Amnesty International Official secrecy fails to hide violations Despite official secrecy in Iran and the authorities' attempts to hide their appalling human rights record from outside scrutiny, AI has found a persistent pattern of serious human rights violations. No reasons are given to detainees for their arrest and they may not be notified of the charges against them until months, or years, later.
No reasons are given to detainees for their arrest and they may not be notified of the charges against them until months, or years, later. Access to lawyers is almost always denied and political detainees have spent up to 10 years behind bars before their relatives have been told of their whereabouts.
Despite repeated attempts by AI to visit Iran, the government has rejected all requests to observe trials, conduct fact-finding visits and hold talks. A recent report See Iran: He was denied family visits for more than three years and is reportedly suffering from various illnesses, allegedly caused or exacerbated by torture.
In he wrote a letter from prison: I spent 15 months in prison before I was told why I had been incarcerated My own trial took place in Evin Prison [where he is being held]; I was denied hearing before a jury I have been subjected to various forms of torture If there is no evidence that he committed a criminal offence he should be released.
AI is urging the Iranian government once again to introduce necessary legal and practical measures to end these violations, and to release immediately all prisoners of conscience. AI is also calling for a review of the detention of all political prisoners held without trial or unfairly tried, and for immediate thorough and independent investigations into all allegations of torture and possible extrajudicial killings both inside and outside Iran.
Sixteen years after the creation of the Islamic Republic, critics of the government are still facing imprisonment after unfair trial before Islamic Revolutionary Courts, torture and execution. Even Iranian dissidents who have fled abroad are not safe; several have been assassinated in circumstances suggesting they may have been extrajudicially executed by Iranian government agents.
The authorities continue to hide their appalling human rights record from outside scrutiny and repeatedly deny that any violations have occurred. For years they have denied international human rights organizations, including Amnesty International, access to the country. Even the Special Representative of the UN Commission on Human Rights, who is mandated by the international community to investigate human rights violations n Iran, has been denied access since Human Rights violations in Iran are shrouded in secrecy.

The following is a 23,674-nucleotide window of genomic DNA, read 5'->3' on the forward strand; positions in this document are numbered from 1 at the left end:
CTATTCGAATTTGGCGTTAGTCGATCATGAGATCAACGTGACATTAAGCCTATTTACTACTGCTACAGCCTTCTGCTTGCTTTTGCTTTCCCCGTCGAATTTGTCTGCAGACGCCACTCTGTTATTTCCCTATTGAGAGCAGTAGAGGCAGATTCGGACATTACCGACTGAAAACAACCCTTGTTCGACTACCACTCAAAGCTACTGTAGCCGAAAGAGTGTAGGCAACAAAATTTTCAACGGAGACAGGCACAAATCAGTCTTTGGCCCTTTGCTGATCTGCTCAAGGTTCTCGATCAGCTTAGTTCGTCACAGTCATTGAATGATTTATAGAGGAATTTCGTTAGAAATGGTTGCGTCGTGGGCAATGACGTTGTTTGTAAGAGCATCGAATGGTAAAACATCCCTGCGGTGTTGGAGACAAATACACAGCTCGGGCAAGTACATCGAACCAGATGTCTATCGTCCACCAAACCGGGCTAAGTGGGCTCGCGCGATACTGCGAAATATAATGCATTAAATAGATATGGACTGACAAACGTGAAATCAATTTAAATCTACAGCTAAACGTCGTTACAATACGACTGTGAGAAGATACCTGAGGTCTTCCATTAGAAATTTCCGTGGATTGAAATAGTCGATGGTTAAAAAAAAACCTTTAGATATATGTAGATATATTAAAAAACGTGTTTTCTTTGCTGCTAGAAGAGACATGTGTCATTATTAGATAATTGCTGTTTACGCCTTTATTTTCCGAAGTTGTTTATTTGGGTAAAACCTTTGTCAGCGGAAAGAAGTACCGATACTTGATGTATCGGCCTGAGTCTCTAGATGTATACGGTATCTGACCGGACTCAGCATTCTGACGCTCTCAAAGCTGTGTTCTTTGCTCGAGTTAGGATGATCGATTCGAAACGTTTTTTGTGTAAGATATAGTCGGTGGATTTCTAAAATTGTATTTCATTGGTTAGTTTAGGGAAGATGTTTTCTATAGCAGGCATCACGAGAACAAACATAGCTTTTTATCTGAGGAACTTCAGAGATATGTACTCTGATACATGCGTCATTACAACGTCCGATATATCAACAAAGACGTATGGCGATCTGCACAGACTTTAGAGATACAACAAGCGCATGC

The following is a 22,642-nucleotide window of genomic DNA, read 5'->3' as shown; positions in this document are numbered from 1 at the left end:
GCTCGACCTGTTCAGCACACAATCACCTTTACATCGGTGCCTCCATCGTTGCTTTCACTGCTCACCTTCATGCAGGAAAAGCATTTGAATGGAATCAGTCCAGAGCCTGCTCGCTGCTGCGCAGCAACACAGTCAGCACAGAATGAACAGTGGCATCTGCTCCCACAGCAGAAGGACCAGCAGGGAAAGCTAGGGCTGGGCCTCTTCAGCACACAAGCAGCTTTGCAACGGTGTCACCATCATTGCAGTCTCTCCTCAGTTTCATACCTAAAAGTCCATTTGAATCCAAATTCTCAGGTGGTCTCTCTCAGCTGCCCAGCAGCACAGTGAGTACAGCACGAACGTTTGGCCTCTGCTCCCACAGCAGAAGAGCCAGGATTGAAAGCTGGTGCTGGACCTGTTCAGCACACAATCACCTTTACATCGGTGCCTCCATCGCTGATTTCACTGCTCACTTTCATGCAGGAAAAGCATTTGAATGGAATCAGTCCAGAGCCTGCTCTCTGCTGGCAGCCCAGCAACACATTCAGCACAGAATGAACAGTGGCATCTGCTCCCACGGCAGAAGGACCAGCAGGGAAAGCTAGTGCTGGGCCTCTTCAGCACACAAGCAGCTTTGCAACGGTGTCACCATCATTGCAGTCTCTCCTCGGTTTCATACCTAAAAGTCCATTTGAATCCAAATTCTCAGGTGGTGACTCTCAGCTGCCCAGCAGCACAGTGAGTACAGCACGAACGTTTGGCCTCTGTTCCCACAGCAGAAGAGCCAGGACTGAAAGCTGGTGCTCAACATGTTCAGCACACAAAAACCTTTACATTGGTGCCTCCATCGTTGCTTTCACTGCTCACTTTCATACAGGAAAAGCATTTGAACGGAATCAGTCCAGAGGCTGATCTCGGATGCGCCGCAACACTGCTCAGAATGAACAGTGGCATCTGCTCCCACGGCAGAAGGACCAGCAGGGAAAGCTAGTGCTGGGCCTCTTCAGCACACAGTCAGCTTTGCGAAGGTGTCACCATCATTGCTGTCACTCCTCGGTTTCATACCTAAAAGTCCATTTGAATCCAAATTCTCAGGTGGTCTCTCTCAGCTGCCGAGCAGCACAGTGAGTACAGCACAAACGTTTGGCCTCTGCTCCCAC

Procedures governing arrest, detention and trial are rarely made public. No information is given to detainees about the reasons for arrest and they are not notified of the charges against them until months, and sometimes years, later.
Access to lawyers is almost always denied and detainees can spend up to 10 years behind months before their relatives know where they are.
People who speak out against the government or try to publicize human rights violations can face severe punishments. Iran Official secrecy hides continuing repression 1-Introduction Sixteen years after the establishment of the Islamic Republic of Iran, government opponents are still facing imprisonment after unfair trial, torture ad execution.
Even Iranian dissidents who have fled abroad are not safe; several have been tracked down and killed, reportedly by Iranian government agents. Human rights violations are shrouded in secrecy. Access to lawyers is almost always denied and detainees can spend up to 10 years behind bars before the relatives know where thy are.
People who speak out against the government or try to publicize human rights violations face severe punishments. The authorities do their utmost to hide their appalling human rights record from outside scrutiny and repeatedly deny that any violations have occurred.
Even the Special Representative of the UN Commission on Human Rights, who is mandated by the international community to investigate human rights violations in Iran, has been denied access since He has been accused of partiality by the Iranian authorities.
His last report published in February was criticized for being "influenced by the allegations of the United States against It shows that large numbers of political prisoners remain in jail, some serving long sentences imposed after grossly unfair trials, others simply being held without charges.
Most have been tortured. The report also documents cases of suspected extrajudicial executions of government opponents both inside and outside Iran, and highlights the continuing use of the death penalty.
Before Amnesty International recorded hundreds, sometimes thousands, of executions every year; Iranian newspapers used to freely report executions for non-political offenses.
Sincehowever, newspapers have reported fewer executions allegedly as a result of government directives designed to prevent such information being used by international human rights organizations and by the UN Special Representative on Iran.
Nevertheless, unofficial reports of executions leak out and during Amnesty International recorded executions, including of political prisoners. The true figure is believed to be much higher.
In March the Commission expressed "its deep concern at The government has responded to certain cases, albeit unsatisfactorily, and these are referred to in the text.In August of until May 19, , esceveu a book entitled "PORTRAIT OF INDONESIA".One of the contents of this book reports on the situation of East Timor, having been presented at the international conference in Lisbon in and to draw attention to the international community.
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